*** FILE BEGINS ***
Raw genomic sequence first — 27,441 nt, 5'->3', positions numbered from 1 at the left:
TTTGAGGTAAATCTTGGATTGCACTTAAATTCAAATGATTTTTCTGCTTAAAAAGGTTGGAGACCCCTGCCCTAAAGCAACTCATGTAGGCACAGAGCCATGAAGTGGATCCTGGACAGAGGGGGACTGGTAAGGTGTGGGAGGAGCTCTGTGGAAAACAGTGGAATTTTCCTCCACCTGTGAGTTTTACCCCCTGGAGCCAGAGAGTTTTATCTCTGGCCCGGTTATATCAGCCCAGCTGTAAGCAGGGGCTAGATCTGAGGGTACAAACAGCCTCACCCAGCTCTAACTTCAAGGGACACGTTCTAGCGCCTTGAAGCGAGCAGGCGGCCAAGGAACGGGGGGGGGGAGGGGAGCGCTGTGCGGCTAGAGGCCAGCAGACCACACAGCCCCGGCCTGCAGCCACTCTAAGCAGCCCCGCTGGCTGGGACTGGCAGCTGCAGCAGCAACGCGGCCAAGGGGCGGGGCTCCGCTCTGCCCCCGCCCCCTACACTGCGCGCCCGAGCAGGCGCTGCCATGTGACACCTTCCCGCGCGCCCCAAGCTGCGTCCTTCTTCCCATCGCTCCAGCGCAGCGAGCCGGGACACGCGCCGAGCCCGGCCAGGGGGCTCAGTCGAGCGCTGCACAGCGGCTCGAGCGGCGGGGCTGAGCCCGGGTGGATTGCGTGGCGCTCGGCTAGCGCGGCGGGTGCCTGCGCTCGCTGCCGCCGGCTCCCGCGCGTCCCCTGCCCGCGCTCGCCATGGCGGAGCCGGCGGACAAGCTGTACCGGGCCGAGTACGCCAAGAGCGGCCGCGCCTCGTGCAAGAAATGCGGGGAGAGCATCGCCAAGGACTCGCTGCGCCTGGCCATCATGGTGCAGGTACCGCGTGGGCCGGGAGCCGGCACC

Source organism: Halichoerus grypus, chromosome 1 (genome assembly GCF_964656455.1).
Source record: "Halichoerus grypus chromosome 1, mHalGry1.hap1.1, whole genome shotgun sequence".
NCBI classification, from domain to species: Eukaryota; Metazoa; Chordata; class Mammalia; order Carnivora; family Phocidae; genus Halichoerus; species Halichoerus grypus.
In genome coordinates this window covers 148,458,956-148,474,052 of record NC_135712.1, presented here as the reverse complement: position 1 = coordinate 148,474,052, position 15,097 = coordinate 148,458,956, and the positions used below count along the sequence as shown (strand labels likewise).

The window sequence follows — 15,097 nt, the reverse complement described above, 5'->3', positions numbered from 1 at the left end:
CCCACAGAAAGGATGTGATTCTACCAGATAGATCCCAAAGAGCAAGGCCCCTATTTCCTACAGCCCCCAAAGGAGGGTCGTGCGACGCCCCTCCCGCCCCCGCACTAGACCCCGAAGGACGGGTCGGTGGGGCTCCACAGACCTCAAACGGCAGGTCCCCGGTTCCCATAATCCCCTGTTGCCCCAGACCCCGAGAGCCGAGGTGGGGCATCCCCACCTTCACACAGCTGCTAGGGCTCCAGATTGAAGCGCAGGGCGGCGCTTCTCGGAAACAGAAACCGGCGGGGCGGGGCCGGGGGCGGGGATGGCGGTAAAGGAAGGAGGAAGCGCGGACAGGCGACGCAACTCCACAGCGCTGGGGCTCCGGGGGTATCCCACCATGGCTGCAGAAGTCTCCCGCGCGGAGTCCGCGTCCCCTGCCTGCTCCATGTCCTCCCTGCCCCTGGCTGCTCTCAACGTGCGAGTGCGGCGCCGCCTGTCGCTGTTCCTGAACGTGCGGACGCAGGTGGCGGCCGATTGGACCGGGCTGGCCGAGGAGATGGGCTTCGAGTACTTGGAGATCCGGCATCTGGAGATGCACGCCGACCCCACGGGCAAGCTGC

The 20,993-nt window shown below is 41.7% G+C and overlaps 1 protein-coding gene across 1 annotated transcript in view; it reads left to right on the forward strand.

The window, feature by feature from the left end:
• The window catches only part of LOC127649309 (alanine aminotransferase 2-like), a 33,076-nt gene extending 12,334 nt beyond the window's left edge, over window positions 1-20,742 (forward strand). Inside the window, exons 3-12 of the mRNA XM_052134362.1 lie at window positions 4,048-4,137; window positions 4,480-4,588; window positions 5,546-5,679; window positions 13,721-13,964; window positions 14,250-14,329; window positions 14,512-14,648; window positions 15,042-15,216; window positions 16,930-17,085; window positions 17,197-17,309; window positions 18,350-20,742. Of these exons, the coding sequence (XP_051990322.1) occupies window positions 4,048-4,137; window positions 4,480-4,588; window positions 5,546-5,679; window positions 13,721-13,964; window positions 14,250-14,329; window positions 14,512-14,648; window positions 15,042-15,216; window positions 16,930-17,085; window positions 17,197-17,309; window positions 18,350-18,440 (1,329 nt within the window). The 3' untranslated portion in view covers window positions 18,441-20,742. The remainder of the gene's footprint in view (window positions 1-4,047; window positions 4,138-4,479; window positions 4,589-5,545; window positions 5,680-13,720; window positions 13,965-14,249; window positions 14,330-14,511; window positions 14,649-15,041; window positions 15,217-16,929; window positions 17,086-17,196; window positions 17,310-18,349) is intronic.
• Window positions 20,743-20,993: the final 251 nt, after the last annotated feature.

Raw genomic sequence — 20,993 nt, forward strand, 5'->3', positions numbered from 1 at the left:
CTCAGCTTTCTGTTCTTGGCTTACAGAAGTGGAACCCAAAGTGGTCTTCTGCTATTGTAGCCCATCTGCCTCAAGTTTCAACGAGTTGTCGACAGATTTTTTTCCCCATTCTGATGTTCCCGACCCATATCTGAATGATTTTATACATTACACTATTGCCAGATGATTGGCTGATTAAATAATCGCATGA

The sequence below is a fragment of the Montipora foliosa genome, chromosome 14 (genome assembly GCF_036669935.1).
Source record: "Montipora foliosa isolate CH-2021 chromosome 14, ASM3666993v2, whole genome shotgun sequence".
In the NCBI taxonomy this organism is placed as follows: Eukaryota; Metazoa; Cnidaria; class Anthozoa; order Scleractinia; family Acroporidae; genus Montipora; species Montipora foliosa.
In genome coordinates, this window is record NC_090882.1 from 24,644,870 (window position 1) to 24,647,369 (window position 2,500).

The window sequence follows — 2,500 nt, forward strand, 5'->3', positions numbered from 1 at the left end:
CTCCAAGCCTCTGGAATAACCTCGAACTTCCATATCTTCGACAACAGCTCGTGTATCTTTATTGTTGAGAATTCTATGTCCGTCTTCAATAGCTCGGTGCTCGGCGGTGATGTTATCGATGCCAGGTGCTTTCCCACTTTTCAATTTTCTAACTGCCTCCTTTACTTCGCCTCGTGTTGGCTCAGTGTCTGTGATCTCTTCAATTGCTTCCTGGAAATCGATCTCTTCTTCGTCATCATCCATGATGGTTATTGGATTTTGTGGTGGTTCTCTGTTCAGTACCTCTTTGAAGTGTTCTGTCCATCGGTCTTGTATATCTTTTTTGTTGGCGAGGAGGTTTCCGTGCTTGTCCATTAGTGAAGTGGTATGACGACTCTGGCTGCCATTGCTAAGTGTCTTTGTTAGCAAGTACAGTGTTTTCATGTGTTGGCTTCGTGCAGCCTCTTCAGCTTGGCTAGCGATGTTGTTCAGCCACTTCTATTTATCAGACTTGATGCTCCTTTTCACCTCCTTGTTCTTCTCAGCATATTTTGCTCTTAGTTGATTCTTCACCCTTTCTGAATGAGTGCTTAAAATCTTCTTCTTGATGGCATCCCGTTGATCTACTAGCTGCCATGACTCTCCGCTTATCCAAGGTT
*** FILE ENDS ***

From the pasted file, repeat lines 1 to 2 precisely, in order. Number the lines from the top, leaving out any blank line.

Raw genomic sequence first — 27,441 nt, 5'->3', positions numbered from 1 at the left:
TTTGAGGTAAATCTTGGATTGCACTTAAATTCAAATGATTTTTCTGCTTAAAAAGGTTGGAGACCCCTGCCCTAAAGCAACTCATGTAGGCACAGAGCCATGAAGTGGATCCTGGACAGAGGGGGACTGGTAAGGTGTGGGAGGAGCTCTGTGGAAAACAGTGGAATTTTCCTCCACCTGTGAGTTTTACCCCCTGGAGCCAGAGAGTTTTATCTCTGGCCCGGTTATATCAGCCCAGCTGTAAGCAGGGGCTAGATCTGAGGGTACAAACAGCCTCACCCAGCTCTAACTTCAAGGGACACGTTCTAGCGCCTTGAAGCGAGCAGGCGGCCAAGGAACGGGGGGGGGGAGGGGAGCGCTGTGCGGCTAGAGGCCAGCAGACCACACAGCCCCGGCCTGCAGCCACTCTAAGCAGCCCCGCTGGCTGGGACTGGCAGCTGCAGCAGCAACGCGGCCAAGGGGCGGGGCTCCGCTCTGCCCCCGCCCCCTACACTGCGCGCCCGAGCAGGCGCTGCCATGTGACACCTTCCCGCGCGCCCCAAGCTGCGTCCTTCTTCCCATCGCTCCAGCGCAGCGAGCCGGGACACGCGCCGAGCCCGGCCAGGGGGCTCAGTCGAGCGCTGCACAGCGGCTCGAGCGGCGGGGCTGAGCCCGGGTGGATTGCGTGGCGCTCGGCTAGCGCGGCGGGTGCCTGCGCTCGCTGCCGCCGGCTCCCGCGCGTCCCCTGCCCGCGCTCGCCATGGCGGAGCCGGCGGACAAGCTGTACCGGGCCGAGTACGCCAAGAGCGGCCGCGCCTCGTGCAAGAAATGCGGGGAGAGCATCGCCAAGGACTCGCTGCGCCTGGCCATCATGGTGCAGGTACCGCGTGGGCCGGGAGCCGGCACC